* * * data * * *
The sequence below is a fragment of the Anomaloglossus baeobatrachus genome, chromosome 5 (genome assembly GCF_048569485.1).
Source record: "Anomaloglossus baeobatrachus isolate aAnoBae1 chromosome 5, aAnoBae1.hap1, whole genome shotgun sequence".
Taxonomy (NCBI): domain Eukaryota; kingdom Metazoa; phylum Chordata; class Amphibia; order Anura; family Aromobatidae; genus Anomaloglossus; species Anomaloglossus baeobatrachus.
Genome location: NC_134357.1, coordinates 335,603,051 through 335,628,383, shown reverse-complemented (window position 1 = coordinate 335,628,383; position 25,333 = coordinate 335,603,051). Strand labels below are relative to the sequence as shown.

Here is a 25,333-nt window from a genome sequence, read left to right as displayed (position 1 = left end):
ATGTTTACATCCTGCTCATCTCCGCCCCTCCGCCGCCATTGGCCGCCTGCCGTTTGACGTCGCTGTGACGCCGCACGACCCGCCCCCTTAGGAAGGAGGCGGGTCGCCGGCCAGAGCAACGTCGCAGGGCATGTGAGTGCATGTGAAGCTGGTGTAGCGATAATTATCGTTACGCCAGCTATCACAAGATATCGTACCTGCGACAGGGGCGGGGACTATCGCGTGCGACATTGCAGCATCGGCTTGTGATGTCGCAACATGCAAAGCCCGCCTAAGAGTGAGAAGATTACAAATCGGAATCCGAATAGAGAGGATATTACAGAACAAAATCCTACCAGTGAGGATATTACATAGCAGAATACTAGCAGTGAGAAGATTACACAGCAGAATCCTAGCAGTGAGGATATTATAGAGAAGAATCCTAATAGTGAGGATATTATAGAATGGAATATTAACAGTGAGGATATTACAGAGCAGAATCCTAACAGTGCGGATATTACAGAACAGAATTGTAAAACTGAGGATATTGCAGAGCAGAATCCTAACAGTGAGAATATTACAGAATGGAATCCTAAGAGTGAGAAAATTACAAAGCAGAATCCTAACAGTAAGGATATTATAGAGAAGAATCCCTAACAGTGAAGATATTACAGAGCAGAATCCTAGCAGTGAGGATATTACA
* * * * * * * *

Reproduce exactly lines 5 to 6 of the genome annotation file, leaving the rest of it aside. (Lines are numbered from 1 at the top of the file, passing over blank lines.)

Here is a 25,333-nt window from a genome sequence, read left to right as displayed (position 1 = left end):
ATGTTTACATCCTGCTCATCTCCGCCCCTCCGCCGCCATTGGCCGCCTGCCGTTTGACGTCGCTGTGACGCCGCACGACCCGCCCCCTTAGGAAGGAGGCGGGTCGCCGGCCAGAGCAACGTCGCAGGGCATGTGAGTGCATGTGAAGCTGGTGTAGCGATAATTATCGTTACGCCAGCTATCACAAGATATCGTACCTGCGACAGGGGCGGGGACTATCGCGTGCGACATTGCAGCATCGGCTTGTGATGTCGCAACATGCAAAGCCCGCCTAAGAGTGAGAAGATTACAAATCGGAATCCGAATAGAGAGGATATTACAGAACAAAATCCTACCAGTGAGGATATTACATAGCAGAATACTAGCAGTGAGAAGATTACACAGCAGAATCCTAGCAGTGAGGATATTATAGAGAAGAATCCTAATAGTGAGGATATTATAGAATGGAATATTAACAGTGAGGATATTACAGAGCAGAATCCTAACAGTGCGGATATTACAGAACAGAATTGTAAAACTGAGGATATTGCAGAGCAGAATCCTAACAGTGAGAATATTACAGAATGGAATCCTAAGAGTGAGAAAATTACAAAGCAGAATCCTAACAGTAAGGATATTATAGAGAAGAATCCCTAACAGTGAAGATATTACAGAGCAGAATCCTAGCAGTGAGGATATTACA